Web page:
Manitoba is an ideal place for the adoption of electric vehicles that plug-in…

— Government of Manitoba Made-In-Manitoba Climate and Green Plan

Transportation accounts for the highest proportion of greenhouse gases generated in Manitoba, 39%. Collectively, automobiles powered by internal combustion engines are the single largest source of those emissions. In its Climate and Green Plan, the Government of Manitoba states that One of the greatest opportunities for reducing transportation emissions is through electrification. That’s so true! For several years, members of the Manitoba Electric Vehicle Association (MEVA) have been proving that, in our province, environmentally-friendly electric vehicles are excellent alternatives to vehicles powered by internal combustion engines.

A year ago, Morgan Stanley published an estimate that “EV penetration forecasts could rise to potentially 10 to 15% (worldwide) by 2025.” The highest penetration is expected in the developed world and China. Because Norway has purchase incentives and a nation-wide network of direct-current quick-charge (level 3) stations, that country is already ahead of those forecasts. In 2017, 20.8% of all new automobiles sold in Norway were battery-electric (entirely powered by electricity).

The number of automobiles registered in Manitoba is well over 700,000. That number is growing with our population. The average age of those vehicles is 12 years. Consequently, we can expect Manitobans to purchase about 250,000 new autos in the next 7 to 8 years. Although electric vehicle prices are still higher than similar internal combustion-powered vehicles, EV prices are decreasing. Conversely, the range, rate-of-charge and variety of battery-electric models is increasing. If Manitobans had incentives similar to those in Norway, especially purchase incentives and a province-wide network of level 3 charging infrastructure, it is reasonable to expect that by 2025, over 105,000 automobiles in Manitoba (15%) could be plugin vehicles, and most of them would be battery-electric (entirely electric).

Facilitating the switch to battery-electric vehicles would be the fastest, most cost-effective way to substantially reduce greenhouse gases emitted in our province.

In the Manitoba Hydro 2017/18 & 2018/19 General Rate Application, one of the key reasons given for requesting increases in electricity rates is a “deterioration in expectations for domestic load growth… ”  By 2027, MB Hydro forecasts a drop in revenues of about $110 million per year, due to shrinking domestic demand.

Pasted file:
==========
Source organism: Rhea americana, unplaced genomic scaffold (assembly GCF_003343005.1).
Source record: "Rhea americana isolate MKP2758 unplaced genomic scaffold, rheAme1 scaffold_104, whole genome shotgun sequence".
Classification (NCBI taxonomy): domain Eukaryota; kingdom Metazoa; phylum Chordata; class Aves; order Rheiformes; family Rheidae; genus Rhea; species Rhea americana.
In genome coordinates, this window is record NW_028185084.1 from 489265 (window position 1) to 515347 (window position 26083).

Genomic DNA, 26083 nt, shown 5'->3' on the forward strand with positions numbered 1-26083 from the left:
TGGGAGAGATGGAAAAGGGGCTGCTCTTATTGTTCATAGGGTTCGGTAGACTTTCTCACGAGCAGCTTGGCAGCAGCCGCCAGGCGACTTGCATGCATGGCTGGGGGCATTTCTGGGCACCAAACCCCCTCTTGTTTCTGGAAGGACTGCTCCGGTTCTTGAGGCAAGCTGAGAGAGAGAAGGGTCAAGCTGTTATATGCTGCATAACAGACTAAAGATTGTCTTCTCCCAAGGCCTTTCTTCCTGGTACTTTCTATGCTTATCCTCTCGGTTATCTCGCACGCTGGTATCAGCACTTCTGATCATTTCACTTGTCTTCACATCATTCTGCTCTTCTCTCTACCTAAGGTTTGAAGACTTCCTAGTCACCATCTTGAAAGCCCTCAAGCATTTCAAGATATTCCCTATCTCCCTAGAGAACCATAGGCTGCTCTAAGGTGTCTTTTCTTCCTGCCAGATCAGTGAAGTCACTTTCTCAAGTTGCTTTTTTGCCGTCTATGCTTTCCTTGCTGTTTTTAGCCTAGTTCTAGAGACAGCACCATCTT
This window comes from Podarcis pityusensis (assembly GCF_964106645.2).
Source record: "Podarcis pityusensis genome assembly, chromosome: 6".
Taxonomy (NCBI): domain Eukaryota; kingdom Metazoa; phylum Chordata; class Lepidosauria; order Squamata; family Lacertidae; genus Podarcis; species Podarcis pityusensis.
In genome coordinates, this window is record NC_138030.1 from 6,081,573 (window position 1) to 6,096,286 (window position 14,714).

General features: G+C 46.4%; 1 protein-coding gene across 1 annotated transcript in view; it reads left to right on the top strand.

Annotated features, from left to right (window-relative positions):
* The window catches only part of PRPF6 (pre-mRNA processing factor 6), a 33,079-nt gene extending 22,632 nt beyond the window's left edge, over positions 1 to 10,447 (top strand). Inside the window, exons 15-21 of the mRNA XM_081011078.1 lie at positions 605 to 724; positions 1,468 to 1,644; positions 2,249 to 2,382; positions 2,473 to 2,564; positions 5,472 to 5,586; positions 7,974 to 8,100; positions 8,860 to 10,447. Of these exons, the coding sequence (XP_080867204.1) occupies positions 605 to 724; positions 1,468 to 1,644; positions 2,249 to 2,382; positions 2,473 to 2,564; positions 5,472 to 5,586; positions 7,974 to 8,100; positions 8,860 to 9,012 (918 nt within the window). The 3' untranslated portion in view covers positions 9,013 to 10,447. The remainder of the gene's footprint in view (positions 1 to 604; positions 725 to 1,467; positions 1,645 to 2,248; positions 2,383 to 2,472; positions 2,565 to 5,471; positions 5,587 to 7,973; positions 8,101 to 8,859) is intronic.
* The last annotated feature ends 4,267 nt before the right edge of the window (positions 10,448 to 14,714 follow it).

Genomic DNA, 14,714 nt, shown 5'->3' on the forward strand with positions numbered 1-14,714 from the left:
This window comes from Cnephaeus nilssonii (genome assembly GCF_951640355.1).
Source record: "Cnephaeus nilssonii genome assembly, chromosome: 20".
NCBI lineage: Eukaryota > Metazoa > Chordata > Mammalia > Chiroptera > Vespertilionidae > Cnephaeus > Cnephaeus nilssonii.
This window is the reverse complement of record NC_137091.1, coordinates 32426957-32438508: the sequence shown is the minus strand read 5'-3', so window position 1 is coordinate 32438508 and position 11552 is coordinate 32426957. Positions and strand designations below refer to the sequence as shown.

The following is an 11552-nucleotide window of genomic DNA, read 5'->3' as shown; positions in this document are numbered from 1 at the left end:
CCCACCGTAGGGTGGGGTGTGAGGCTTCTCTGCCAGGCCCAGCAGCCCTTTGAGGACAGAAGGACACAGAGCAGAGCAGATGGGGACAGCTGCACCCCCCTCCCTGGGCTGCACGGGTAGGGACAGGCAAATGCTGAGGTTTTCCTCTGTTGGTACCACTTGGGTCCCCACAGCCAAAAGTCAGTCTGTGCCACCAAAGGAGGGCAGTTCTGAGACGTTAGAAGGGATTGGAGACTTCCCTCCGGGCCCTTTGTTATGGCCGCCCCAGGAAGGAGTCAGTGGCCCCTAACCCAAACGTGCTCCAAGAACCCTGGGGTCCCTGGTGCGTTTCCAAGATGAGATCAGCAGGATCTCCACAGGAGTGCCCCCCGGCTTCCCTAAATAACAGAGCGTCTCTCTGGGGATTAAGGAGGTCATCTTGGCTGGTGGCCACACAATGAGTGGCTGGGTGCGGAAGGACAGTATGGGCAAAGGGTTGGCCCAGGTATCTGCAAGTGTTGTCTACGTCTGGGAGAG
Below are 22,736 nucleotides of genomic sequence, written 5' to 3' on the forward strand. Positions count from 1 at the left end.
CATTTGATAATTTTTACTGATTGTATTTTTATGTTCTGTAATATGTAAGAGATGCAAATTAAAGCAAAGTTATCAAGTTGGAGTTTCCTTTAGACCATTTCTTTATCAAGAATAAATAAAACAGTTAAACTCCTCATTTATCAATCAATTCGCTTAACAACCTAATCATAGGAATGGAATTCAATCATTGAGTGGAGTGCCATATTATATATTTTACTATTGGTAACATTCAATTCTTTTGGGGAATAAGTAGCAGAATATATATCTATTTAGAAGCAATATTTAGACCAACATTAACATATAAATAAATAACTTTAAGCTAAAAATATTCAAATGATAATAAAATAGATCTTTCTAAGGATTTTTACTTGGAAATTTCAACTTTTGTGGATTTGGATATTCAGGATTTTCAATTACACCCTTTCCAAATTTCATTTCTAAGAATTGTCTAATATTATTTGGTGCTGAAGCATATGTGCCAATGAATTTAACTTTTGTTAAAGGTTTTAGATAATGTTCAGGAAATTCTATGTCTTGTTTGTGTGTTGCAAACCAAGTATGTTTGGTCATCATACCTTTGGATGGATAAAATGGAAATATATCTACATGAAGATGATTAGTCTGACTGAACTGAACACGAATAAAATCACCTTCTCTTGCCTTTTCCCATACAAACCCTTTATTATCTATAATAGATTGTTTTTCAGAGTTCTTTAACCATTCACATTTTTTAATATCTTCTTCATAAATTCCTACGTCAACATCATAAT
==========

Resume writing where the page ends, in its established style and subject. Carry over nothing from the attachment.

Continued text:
At present Manitoba Hydro rates, the average battery-electric vehicle uses about $150 worth of electricity per year. Therefore, by 2025, income from charging about 100,000 battery-electric automobiles could reduce Manitoba Hydro’s projected domestic revenue shortfall by well over $15 million annually. By that date, electric-powered pickup trucks, delivery vehicles, transport trucks, farm tractors, mining equipment and construction equipment will be widely available. Income derived from charging those electric vehicles could further reduce MB Hydro’s projected domestic revenue shortfall by many tens of millions of dollars per year.

The electricity required to power all types of electric vehicles could entirely eliminate MB Hydro’s “deterioration” in domestic revenue.


MEVA’s Recommendations

Carbon tax revenues should be used to reduce carbon. Collectively, internal combustion engines are the single largest source of carbon produced in Manitoba. Therefore, carbon tax revenues should be used to facilitate the switch to environmentally-friendly, battery-electric vehicles. The following recommendations were derived from MEVA members’ own experience, and strategies which have have been measurably successful in locations around the world, including Norway, California and the Canadian provinces of Quebec, Ontario and British Columbia.

With partial financing from the federal government, a consortium of private companies intends to instal quick-charge stations along the Trans-Canada Highway, through Manitoba (In Brandon, Portage La Prairie, Winnipeg and the R.M. of Reynolds). MEVA recommends that the Government  of Manitoba help facilitate the installation of an additional twenty-two quick-charge stations throughout the province.

    • three of those additional level 3 stations must be installed in Winnipeg, on major routes which lead in and out of the city.
    • The remaining nineteen level 3 stations must be strategically located on major routes throughout the province. One level 3 station is needed in each of the following municipalities: Melita, Glenboro, Winkler, Emerson, Steinbach, Lac du Bonnet, Scanterbury, Gimli, Eriksdale, Neepawa, Russell, Dauphin, Swan River, Overflowing River, The Pas, Ponton, Thompson, Grand rapids and St. Martin Junction.

The total cost of installing twenty-two scalable level 3 chargers, throughout Manitoba, is estimated to be less than $4 million. These locations will provide over 90% of MB drivers with access to level 3 EV chargers.